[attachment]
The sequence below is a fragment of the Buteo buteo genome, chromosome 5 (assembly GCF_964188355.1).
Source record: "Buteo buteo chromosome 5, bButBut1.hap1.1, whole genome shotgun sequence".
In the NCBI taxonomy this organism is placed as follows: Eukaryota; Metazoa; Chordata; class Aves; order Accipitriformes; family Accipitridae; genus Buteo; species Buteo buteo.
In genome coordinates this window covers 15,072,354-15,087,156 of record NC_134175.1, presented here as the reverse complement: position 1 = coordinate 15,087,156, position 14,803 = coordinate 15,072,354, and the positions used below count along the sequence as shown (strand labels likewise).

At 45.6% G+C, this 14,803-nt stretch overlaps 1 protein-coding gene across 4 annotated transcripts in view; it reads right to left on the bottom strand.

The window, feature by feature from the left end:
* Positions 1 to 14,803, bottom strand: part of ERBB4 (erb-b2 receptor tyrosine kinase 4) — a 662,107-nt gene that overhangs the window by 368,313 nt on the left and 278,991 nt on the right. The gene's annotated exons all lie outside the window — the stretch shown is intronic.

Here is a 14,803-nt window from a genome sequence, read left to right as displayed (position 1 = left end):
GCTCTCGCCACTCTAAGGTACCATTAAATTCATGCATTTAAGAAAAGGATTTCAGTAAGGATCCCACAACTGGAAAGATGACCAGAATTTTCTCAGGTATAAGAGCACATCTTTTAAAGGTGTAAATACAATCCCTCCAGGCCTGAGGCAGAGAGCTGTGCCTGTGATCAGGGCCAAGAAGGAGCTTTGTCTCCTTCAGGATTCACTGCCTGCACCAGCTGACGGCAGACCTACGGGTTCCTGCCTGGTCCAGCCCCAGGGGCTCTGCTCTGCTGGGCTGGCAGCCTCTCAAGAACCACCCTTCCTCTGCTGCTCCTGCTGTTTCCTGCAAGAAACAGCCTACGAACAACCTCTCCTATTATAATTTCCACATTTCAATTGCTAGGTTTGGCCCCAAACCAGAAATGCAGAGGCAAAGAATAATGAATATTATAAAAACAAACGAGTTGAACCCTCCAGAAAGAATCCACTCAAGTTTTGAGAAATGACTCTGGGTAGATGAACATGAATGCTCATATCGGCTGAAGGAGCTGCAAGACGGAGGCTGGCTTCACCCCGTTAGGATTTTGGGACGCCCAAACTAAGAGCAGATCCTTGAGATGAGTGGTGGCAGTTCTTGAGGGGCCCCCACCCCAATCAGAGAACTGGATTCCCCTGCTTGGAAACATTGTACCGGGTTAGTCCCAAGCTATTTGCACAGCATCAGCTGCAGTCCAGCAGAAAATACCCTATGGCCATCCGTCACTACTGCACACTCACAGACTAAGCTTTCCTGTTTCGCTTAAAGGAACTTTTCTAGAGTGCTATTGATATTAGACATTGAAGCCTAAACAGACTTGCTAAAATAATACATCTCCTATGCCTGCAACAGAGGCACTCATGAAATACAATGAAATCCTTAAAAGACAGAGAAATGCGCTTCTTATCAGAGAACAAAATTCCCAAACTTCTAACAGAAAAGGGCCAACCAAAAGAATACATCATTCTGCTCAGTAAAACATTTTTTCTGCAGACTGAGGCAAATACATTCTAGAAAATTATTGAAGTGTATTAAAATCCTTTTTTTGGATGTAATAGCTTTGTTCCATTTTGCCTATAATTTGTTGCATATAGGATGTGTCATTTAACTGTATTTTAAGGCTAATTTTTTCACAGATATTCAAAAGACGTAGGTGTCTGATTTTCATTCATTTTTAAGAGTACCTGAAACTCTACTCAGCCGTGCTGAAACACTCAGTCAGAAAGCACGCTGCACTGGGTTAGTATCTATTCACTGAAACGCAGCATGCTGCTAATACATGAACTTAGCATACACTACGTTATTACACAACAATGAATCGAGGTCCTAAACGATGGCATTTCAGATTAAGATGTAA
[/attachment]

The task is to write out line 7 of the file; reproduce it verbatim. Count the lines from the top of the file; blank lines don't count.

* Positions 1 to 14,803, bottom strand: part of ERBB4 (erb-b2 receptor tyrosine kinase 4) — a 662,107-nt gene that overhangs the window by 368,313 nt on the left and 278,991 nt on the right. The gene's annotated exons all lie outside the window — the stretch shown is intronic.